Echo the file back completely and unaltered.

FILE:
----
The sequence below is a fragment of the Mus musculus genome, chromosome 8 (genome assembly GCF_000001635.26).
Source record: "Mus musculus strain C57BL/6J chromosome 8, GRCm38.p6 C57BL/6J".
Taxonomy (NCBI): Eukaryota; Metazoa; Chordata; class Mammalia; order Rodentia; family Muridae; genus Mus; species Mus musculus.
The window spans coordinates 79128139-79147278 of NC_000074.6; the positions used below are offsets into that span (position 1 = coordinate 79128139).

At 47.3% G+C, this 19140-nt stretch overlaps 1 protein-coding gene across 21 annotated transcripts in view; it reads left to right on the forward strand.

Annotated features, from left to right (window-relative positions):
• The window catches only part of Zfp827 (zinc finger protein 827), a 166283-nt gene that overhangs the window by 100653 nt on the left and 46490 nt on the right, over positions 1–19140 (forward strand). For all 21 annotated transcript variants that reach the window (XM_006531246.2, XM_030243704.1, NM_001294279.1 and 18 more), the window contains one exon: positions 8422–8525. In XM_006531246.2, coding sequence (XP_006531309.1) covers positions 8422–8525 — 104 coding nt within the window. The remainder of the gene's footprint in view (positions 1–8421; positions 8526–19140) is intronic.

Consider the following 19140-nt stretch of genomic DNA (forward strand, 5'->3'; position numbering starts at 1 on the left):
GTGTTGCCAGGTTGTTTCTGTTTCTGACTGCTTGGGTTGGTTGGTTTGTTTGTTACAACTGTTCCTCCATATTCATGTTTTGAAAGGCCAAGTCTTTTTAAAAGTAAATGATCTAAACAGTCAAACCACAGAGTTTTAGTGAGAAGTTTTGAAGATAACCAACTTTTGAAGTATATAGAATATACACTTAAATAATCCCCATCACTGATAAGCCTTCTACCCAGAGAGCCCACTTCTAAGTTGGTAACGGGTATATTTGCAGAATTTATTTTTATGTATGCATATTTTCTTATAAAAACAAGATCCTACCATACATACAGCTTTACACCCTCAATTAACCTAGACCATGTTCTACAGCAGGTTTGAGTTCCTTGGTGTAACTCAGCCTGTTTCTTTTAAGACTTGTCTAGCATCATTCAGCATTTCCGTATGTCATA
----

The sequence below is a fragment of the Mus musculus genome, chromosome 8 (genome assembly GCF_000001635.26).
Source record: "Mus musculus strain C57BL/6J chromosome 8, GRCm38.p6 C57BL/6J".
Taxonomy (NCBI): Eukaryota; Metazoa; Chordata; class Mammalia; order Rodentia; family Muridae; genus Mus; species Mus musculus.
The window spans coordinates 79128139-79147278 of NC_000074.6; the positions used below are offsets into that span (position 1 = coordinate 79128139).

At 47.3% G+C, this 19140-nt stretch overlaps 1 protein-coding gene across 21 annotated transcripts in view; it reads left to right on the forward strand.

Annotated features, from left to right (window-relative positions):
• The window catches only part of Zfp827 (zinc finger protein 827), a 166283-nt gene that overhangs the window by 100653 nt on the left and 46490 nt on the right, over positions 1–19140 (forward strand). For all 21 annotated transcript variants that reach the window (XM_006531246.2, XM_030243704.1, NM_001294279.1 and 18 more), the window contains one exon: positions 8422–8525. In XM_006531246.2, coding sequence (XP_006531309.1) covers positions 8422–8525 — 104 coding nt within the window. The remainder of the gene's footprint in view (positions 1–8421; positions 8526–19140) is intronic.

Consider the following 19140-nt stretch of genomic DNA (forward strand, 5'->3'; position numbering starts at 1 on the left):
GTGTTGCCAGGTTGTTTCTGTTTCTGACTGCTTGGGTTGGTTGGTTTGTTTGTTACAACTGTTCCTCCATATTCATGTTTTGAAAGGCCAAGTCTTTTTAAAAGTAAATGATCTAAACAGTCAAACCACAGAGTTTTAGTGAGAAGTTTTGAAGATAACCAACTTTTGAAGTATATAGAATATACACTTAAATAATCCCCATCACTGATAAGCCTTCTACCCAGAGAGCCCACTTCTAAGTTGGTAACGGGTATATTTGCAGAATTTATTTTTATGTATGCATATTTTCTTATAAAAACAAGATCCTACCATACATACAGCTTTACACCCTCAATTAACCTAGACCATGTTCTACAGCAGGTTTGAGTTCCTTGGTGTAACTCAGCCTGTTTCTTTTAAGACTTGTCTAGCATCATTCAGCATTTCCGTATGTCATA